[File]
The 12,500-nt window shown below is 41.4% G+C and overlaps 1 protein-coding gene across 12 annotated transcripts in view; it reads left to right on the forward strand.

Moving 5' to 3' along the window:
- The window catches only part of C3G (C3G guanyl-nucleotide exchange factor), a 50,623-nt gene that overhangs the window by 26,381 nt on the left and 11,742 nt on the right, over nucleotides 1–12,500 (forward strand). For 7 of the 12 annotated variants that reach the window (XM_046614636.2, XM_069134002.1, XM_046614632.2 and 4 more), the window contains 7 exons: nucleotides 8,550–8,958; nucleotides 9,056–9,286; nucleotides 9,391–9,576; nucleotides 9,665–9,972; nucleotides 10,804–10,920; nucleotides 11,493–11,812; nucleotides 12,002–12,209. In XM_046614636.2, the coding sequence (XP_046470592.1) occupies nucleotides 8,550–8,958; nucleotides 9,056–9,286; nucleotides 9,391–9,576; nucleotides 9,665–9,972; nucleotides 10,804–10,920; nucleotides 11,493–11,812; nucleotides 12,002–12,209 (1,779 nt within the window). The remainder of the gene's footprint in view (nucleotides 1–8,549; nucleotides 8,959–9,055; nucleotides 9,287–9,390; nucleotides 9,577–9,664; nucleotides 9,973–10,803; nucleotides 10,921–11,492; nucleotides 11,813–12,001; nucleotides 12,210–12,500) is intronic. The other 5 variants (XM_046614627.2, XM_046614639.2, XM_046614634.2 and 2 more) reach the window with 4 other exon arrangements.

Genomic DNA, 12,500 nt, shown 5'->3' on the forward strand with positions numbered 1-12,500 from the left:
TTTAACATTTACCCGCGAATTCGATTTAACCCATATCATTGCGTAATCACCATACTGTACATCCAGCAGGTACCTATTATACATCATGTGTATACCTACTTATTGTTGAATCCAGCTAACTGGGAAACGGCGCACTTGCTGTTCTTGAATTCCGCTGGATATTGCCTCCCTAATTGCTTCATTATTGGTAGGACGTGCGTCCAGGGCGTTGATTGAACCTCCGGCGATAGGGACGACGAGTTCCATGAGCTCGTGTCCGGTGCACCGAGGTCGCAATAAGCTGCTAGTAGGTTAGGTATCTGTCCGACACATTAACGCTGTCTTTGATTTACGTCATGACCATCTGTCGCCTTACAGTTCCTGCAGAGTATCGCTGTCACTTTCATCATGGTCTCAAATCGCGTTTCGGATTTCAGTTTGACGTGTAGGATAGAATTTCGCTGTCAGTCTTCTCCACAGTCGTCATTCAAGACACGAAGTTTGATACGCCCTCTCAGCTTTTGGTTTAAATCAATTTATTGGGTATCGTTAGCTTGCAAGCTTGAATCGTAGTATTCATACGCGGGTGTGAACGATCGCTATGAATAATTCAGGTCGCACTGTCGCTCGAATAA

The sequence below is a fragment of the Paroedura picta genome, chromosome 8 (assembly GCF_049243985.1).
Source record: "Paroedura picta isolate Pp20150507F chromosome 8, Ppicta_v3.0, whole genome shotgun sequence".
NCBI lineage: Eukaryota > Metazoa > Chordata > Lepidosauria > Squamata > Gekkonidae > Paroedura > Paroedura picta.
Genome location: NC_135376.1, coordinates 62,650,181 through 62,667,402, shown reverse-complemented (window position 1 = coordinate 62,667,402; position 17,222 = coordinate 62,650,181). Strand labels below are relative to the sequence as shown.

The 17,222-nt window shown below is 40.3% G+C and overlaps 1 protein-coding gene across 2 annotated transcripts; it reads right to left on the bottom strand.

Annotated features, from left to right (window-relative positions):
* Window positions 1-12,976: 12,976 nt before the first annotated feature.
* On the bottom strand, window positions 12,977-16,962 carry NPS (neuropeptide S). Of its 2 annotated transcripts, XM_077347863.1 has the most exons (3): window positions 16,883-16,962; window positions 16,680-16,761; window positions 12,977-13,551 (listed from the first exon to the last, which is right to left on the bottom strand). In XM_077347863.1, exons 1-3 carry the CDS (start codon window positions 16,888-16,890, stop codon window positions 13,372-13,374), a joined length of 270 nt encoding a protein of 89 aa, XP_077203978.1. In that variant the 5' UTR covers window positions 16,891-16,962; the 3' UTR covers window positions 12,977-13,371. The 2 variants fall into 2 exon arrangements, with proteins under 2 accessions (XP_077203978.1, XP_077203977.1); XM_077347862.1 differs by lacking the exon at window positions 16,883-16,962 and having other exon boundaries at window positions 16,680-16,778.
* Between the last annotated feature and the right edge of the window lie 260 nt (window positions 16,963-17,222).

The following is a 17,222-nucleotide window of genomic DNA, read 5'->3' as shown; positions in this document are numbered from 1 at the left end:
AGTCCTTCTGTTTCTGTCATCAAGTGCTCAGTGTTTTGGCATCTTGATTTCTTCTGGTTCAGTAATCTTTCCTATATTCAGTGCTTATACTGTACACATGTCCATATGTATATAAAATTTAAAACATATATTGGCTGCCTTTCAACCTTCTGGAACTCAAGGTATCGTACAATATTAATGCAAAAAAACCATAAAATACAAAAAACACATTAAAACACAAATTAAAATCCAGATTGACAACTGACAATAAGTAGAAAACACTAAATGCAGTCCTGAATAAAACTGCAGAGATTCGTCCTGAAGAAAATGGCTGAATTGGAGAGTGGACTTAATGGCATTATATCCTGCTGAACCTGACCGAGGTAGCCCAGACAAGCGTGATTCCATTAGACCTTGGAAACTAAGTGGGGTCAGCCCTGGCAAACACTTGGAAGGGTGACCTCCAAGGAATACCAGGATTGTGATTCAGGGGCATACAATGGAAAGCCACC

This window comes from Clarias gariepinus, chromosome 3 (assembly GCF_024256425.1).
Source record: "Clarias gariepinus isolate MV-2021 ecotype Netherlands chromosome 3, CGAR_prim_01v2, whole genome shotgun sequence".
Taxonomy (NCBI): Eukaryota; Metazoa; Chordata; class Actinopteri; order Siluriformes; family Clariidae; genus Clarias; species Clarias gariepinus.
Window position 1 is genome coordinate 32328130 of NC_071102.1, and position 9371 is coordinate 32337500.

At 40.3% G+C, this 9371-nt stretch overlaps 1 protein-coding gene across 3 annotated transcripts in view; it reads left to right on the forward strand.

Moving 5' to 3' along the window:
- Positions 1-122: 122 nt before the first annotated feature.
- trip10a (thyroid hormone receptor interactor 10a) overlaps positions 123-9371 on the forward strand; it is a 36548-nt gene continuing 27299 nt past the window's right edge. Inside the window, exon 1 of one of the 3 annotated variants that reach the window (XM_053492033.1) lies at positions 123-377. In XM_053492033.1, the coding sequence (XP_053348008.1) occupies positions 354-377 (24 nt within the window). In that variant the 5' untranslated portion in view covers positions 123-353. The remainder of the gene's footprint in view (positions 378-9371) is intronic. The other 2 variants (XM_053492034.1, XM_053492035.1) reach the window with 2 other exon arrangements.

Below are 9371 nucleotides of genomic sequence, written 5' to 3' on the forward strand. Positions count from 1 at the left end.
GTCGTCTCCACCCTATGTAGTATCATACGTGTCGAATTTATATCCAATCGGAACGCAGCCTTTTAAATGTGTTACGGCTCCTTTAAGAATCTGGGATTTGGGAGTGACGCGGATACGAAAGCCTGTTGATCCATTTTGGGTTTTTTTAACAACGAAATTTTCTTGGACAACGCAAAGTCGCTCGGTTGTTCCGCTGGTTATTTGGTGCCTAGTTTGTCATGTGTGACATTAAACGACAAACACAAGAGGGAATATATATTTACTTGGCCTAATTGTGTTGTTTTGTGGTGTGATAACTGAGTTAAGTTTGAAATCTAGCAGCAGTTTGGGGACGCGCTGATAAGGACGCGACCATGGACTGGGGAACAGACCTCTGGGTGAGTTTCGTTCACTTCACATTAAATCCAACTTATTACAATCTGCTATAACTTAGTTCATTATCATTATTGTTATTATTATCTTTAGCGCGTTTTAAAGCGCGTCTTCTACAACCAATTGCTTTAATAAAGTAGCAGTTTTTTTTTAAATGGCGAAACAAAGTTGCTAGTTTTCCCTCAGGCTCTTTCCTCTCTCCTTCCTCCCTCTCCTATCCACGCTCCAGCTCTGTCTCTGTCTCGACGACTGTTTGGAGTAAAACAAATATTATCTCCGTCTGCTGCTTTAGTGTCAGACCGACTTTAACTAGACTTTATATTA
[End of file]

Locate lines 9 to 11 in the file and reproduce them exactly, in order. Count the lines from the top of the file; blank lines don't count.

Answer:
Genome location: NC_135376.1, coordinates 62,650,181 through 62,667,402, shown reverse-complemented (window position 1 = coordinate 62,667,402; position 17,222 = coordinate 62,650,181). Strand labels below are relative to the sequence as shown.

The 17,222-nt window shown below is 40.3% G+C and overlaps 1 protein-coding gene across 2 annotated transcripts; it reads right to left on the bottom strand.

Annotated features, from left to right (window-relative positions):